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Jury recommends death for man convicted in McStay family murders

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A jury recommended the death penalty for Charles “Chase” Merritt on Monday.
(Jennifer Cappuccio Maher / Pool photo)

A jury Monday recommended death for the man convicted of killing Joseph and Summer McStay and their two children before burying their bodies in the Mojave Desert, marking a dramatic end to a mystery-turned-tragedy that baffled detectives for years.

Jurors in San Bernardino deliberated for several hours over three days before reaching a verdict in the penalty phase of the five-month trial of Charles “Chase” Merritt.

The same panel earlier this month found Merritt, 62, guilty of four counts of first-degree murder in the deaths of the McStays, and their two young sons Joey Jr., 3, and Gianni, 4. Merritt was found responsible for multiple murders, making him eligible for the death penalty.

Jurors recommended that Merritt face death in the slayings of Summer McStay and the two boys, and life without the possibility of parole in the killing of Joseph McStay.

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As a Superior Court clerk first uttered the word death while reading the verdict, a McStay relative gasped: “Yes.” Another wiped away tears. San Bernardino County Superior Court Judge Michael A. Smith thanked jurors for their time and diligence during the trial, which ran two months over schedule.

Merritt covered his face, resting his head on his fist. He is due back in court in September for sentencing.

After the hearing, prosecutors and one juror declined to comment to reporters outside the courthouse. Defense attorney Jacob Guerard said he observed the rest of the panel being escorted out a backdoor.

“We’re disappointed, but the fight does not stop,” Guerard said of the verdict. The defense team has maintained that Merritt is innocent.

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Both the prosecution and defense teams spoke to jurors, but neither side had any insight into their deliberations or decision-making.

The jury’s recommendation marked a victory for prosecutors who built their case almost entirely on circumstantial evidence. After more than nine years, it was an emotional end to a case that drew national attention, serving as the subject of documentaries and a book. Merritt’s trial was streamed live by the legal news website Law & Crime.

The McStays disappeared from their Fallbrook home in February 2010, leaving behind uneaten food on counters and other signs of a swift departure, which baffled police and family members.

But in the fall of 2013, an off-road motorcyclist discovered parts of a skull in the desert off Interstate 15 in Victorville, about an hour north of the family’s home. The remains of McStay, 40, were found buried with Joey Jr. A second grave contained the remains of Summer McStay, 43, and Gianni along with a rusty sledgehammer.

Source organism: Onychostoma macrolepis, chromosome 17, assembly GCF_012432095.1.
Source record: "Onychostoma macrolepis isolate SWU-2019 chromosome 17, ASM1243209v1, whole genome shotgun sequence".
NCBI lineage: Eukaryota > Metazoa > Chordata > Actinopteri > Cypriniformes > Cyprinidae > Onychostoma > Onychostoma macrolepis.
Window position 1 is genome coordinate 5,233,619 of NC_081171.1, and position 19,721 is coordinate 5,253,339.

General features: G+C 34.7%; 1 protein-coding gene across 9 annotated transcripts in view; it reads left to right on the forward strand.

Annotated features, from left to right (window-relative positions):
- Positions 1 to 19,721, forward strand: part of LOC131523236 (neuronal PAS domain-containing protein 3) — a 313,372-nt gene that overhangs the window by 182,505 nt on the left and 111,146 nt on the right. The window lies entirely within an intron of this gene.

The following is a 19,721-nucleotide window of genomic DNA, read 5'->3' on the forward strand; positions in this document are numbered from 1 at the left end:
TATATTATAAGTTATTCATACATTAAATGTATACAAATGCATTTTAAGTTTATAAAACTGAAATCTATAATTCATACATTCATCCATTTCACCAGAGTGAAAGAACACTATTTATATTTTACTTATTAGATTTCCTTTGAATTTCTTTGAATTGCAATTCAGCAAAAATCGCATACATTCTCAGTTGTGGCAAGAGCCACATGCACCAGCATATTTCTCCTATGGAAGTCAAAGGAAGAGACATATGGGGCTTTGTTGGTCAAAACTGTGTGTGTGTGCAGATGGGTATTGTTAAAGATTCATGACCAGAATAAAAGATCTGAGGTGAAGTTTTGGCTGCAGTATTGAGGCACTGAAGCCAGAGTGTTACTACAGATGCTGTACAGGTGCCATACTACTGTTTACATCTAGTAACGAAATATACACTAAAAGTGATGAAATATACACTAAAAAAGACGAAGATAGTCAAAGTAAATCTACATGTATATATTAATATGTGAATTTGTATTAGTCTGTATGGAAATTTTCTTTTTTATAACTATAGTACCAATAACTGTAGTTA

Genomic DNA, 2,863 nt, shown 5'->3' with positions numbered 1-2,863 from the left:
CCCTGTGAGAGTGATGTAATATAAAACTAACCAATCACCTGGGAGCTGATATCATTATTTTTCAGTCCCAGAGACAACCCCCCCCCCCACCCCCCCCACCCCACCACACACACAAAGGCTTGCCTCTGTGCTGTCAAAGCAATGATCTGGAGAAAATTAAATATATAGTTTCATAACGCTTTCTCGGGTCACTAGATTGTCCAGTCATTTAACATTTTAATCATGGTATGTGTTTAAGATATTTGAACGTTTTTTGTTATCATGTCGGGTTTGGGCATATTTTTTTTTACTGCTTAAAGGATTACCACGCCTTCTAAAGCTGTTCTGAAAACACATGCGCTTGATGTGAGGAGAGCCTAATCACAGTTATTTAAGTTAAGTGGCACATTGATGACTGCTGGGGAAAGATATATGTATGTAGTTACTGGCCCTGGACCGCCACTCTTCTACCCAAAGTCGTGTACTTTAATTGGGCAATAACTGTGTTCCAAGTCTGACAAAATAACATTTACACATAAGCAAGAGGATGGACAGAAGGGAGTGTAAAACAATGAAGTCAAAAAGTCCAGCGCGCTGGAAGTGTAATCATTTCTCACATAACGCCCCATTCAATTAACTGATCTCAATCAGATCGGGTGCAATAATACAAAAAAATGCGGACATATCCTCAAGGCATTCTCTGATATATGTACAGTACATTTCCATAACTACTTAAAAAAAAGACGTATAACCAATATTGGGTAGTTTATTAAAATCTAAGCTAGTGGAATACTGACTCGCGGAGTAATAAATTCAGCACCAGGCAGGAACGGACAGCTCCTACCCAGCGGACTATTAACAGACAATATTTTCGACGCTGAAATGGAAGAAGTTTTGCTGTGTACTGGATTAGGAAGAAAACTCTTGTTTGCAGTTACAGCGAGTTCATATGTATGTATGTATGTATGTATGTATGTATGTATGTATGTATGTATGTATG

Prosecutors said Merritt, of Rancho Cucamonga, was motivated by greed and self-interest. Days before the disappearance, Joseph McStay accused Merritt — a welder who helped build custom water fountains for McStay’s company — of owing him thousands of dollars.

Joseph McStay’s mother, Susan Blake, testified during the trial and the penalty phase of the case, telling jurors she had held on to hope the family were alive until their remains were found.

She said she was in her office in Valencia and collapsed to the ground when her other son, Michael McStay, called to give her the news.

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Susan Blake, center, mother of Joseph McStay, leaves the San Bernardino Superior Court after the guilty verdicts.
(Katie Falkenberg / Los Angeles Times)
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The details were brutal: Her son’s skull was shattered; Summer, buried with a sledgehammer, sustained a blow to the jaw. Both boys, who prosecutors say were killed because they could have identified the attacker, had skull fractures.

For nearly a year after her son went missing, Blake sent him emails regularly, asking where he was and what he was doing.

“Call me,” she’d write. “I’ll help you.”

While Blake was on the stand, a prosecutor asked how her life has changed since her family vanished.

“One minute you have a whole family, and the next minute, half your family is just missing, and the hurt will never go away,” Blake said. “We’ll never ever be the same. Never.”

Defense attorneys maintain that Merritt is innocent and did not call any witnesses to offer mitigating testimony.

“This case is: Our client didn’t do it. They got the wrong guy,” defense attorney Rajan Maline told reporters outside the courtroom after he was convicted.

The defense had asked jurors to consider any lingering doubt they had about who committed the crime when deciding on a punishment.

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Despite the verdict, it is unlikely Merritt will actually be executed anytime soon.

Gov. Gavin Newsom has imposed a moratorium on the death penalty in California, vowing that no prisoner will be executed while he is in office because of a belief that capital punishment is discriminatory, unjust and “inconsistent with our bedrock values.”

Even so, prosecutors across the state have continued to try capital cases. Some have called on Newsom to end the moratorium.

alene.tchekmedyian@latimes.com

Twitter: @AleneTchek


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